The unexpected beauty spots in London’s green belt

In 1914, one Aston Webb told the London Society that he had a vision of the capital in 100 years. He saw “a beautiful sylvan line almost across London”, with “a certain amount of open spaces, pleasure grounds” protected by “town planning schemes”. He described this vision as a “green belt”.

Webb, it turned out, was onto something. In the 1930s, work began to protect the British countryside from uncontrolled urban sprawl, and today there are 14 green belts across the country, an area covering more than a tenth (12.4 percent) of all British land and which has more people living there. than 30 million people.

There are green belts around Oxford, Birmingham, Newcastle, York and many other urban centres, but the biggest and most famous of all is the 486,000 hectares of land that runs off the M25 into the suburbs of London.

The capital’s green belt is the commuter set (Guildford, Sevenoaks and St Albans fall within its boundaries) but there are also some beauty spots you wouldn’t expect to fall so close to the capital, many of which could be the cornerstone. a very pleasant weekend away from home.

Ivinghoe Beacon, Buckinghamshire

A path heading towards Ivinghoe Beacon in the Chilterns

The view towards Ivinghoe Beacon in the Chilterns – Graham Custance Photography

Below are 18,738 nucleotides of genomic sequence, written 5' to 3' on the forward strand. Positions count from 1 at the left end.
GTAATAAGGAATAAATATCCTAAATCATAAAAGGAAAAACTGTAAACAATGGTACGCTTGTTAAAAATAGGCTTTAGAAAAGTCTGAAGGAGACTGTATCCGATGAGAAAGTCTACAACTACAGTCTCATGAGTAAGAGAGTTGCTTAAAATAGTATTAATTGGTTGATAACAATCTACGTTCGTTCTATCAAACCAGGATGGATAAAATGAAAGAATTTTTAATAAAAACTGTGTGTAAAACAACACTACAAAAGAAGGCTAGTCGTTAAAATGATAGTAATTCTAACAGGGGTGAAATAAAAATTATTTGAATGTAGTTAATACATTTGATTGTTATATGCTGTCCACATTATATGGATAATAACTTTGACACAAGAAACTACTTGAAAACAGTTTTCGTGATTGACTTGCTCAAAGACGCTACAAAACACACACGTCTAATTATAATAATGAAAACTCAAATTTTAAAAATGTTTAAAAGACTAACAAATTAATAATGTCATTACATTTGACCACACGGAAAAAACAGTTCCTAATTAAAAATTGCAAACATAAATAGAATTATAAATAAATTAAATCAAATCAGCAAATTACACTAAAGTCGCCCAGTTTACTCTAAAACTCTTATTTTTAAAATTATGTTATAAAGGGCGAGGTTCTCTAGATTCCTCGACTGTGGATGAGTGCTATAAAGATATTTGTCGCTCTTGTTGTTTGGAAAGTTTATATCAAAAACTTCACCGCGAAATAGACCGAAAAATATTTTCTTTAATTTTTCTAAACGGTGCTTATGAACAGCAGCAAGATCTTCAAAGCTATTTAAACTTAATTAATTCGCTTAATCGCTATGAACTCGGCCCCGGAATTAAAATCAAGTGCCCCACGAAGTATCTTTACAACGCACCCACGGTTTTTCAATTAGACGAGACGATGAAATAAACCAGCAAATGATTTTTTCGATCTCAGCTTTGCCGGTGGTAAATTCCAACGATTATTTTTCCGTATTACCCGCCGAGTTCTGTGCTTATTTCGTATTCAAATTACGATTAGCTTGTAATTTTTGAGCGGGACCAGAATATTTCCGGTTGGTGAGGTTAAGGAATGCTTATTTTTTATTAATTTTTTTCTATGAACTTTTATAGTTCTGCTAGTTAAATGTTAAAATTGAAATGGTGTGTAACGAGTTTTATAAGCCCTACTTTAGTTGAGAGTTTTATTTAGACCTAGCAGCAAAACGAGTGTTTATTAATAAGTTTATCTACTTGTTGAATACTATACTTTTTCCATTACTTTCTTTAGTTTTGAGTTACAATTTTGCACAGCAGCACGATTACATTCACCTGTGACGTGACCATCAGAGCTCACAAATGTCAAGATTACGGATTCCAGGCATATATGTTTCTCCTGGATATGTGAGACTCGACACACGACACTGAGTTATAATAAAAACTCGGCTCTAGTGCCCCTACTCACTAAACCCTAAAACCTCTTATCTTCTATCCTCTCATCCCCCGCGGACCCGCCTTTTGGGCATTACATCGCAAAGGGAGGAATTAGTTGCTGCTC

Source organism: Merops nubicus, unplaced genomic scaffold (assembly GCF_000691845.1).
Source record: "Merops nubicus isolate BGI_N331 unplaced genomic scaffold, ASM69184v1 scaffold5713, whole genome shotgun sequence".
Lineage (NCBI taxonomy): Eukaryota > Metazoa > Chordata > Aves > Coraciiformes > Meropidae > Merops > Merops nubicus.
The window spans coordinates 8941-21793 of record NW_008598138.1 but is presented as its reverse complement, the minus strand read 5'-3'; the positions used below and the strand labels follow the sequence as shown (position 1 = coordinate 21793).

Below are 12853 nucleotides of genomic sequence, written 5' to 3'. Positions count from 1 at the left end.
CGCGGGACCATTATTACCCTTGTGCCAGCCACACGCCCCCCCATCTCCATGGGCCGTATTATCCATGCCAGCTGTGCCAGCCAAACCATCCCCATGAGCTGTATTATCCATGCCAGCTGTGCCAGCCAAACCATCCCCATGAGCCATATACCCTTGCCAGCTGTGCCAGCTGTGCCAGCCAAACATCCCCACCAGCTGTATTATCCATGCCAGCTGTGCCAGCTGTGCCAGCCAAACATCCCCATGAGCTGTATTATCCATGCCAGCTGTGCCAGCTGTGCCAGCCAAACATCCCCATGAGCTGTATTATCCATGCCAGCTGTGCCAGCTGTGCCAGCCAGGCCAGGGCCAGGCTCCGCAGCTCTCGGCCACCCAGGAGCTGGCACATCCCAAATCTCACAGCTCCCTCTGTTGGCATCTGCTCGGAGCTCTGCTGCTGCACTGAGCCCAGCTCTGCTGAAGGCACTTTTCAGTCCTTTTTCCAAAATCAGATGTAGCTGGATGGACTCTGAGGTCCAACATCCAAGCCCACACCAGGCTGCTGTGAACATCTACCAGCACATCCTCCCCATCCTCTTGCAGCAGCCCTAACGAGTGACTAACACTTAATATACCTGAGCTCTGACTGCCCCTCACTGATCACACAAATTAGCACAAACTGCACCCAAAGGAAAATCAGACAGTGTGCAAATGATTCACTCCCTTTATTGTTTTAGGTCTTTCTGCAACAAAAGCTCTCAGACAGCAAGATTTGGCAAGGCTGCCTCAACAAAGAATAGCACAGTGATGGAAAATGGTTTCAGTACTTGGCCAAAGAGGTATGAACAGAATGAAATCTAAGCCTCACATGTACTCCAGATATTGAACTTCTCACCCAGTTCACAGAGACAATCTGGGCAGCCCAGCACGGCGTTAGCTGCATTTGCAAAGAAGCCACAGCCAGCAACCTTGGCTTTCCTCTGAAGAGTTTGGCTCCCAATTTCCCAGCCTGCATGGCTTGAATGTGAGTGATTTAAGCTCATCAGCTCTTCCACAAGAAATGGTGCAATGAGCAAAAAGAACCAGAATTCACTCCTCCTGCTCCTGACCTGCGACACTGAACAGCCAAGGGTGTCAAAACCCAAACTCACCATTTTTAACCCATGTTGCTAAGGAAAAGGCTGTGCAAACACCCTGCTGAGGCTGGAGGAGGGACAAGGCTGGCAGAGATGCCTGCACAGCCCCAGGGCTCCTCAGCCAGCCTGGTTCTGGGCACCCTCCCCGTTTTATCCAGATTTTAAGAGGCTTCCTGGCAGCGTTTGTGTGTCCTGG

Ivinghoe Beacon is set in an area of ​​rich wildflower meadows and ancient woodland, the rolling starting point of The Ridgeway, a National Trail that traverses the length of the Chiltern Hills.

On your visit, you’ll share the hill with dog walkers and the occasional model airplane enthusiast (this is a great spot for “slope rising”, due to the lift generated by the wind blowing up the hill), but there are people here for many years. Archaeological evidence shows activity back to the Bronze Age, including burial mounds, and there is the smallest outline of an Iron Age hill.

Go for a 10 mile circular walk and you might see one of the rare butterfly species that live in the area, or even a red kite or green worm. But what many are most excited about is that Ivinghoe Beacon has been used as a filming location in several Harry Potter films. The most famous scene is, perhaps, in The Goblet of Fire when Harry and his friends march to the top of the hill to find an old boot (portkey) that transports them to the Quidditch World Cup.

How to get there

The nearest train stations are in Tring and Dunstable, where you will need to catch a bus or taxi to Ivinghoe Beacon. If you are traveling by car, put “Ivinghoe Beacon Circular Car Park” on Google Maps.

Stay here

Consider the Kings Arms Hotel in Berkhamsted, less than 20 minutes away. Our expert reviewer describes it as follows: “An emerging training hotel in the heart of Berkhamsted town center which is once again a vibrant food, drink and accommodation hub. Expect a ‘passion for the pubbies’ vibe, as well as a good restaurant and a suite of comfortable rooms.”

The Devil’s Punch Bowl, Surrey

Devil's Punch BowlDevil's Punch Bowl